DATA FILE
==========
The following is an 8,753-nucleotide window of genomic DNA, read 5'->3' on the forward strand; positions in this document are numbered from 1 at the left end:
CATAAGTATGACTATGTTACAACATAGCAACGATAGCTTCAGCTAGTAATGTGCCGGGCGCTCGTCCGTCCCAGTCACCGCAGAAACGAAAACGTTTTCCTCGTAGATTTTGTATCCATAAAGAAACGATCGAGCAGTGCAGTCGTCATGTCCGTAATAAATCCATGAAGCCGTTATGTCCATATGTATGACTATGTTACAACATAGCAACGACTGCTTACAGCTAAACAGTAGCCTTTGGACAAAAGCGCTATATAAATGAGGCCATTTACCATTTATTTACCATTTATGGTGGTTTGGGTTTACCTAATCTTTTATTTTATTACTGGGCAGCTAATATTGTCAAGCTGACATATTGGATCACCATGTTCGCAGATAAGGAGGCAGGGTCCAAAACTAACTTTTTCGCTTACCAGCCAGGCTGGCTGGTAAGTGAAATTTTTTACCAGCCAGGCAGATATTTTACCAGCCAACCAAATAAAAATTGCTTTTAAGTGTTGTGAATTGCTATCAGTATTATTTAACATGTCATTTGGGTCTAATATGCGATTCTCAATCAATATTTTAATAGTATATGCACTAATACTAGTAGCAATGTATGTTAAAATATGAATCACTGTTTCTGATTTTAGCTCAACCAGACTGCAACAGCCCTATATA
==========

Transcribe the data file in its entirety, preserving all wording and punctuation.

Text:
The following is an 8,753-nucleotide window of genomic DNA, read 5'->3' on the forward strand; positions in this document are numbered from 1 at the left end:
CATAAGTATGACTATGTTACAACATAGCAACGATAGCTTCAGCTAGTAATGTGCCGGGCGCTCGTCCGTCCCAGTCACCGCAGAAACGAAAACGTTTTCCTCGTAGATTTTGTATCCATAAAGAAACGATCGAGCAGTGCAGTCGTCATGTCCGTAATAAATCCATGAAGCCGTTATGTCCATATGTATGACTATGTTACAACATAGCAACGACTGCTTACAGCTAAACAGTAGCCTTTGGACAAAAGCGCTATATAAATGAGGCCATTTACCATTTATTTACCATTTATGGTGGTTTGGGTTTACCTAATCTTTTATTTTATTACTGGGCAGCTAATATTGTCAAGCTGACATATTGGATCACCATGTTCGCAGATAAGGAGGCAGGGTCCAAAACTAACTTTTTCGCTTACCAGCCAGGCTGGCTGGTAAGTGAAATTTTTTACCAGCCAGGCAGATATTTTACCAGCCAACCAAATAAAAATTGCTTTTAAGTGTTGTGAATTGCTATCAGTATTATTTAACATGTCATTTGGGTCTAATATGCGATTCTCAATCAATATTTTAATAGTATATGCACTAATACTAGTAGCAATGTATGTTAAAATATGAATCACTGTTTCTGATTTTAGCTCAACCAGACTGCAACAGCCCTATATA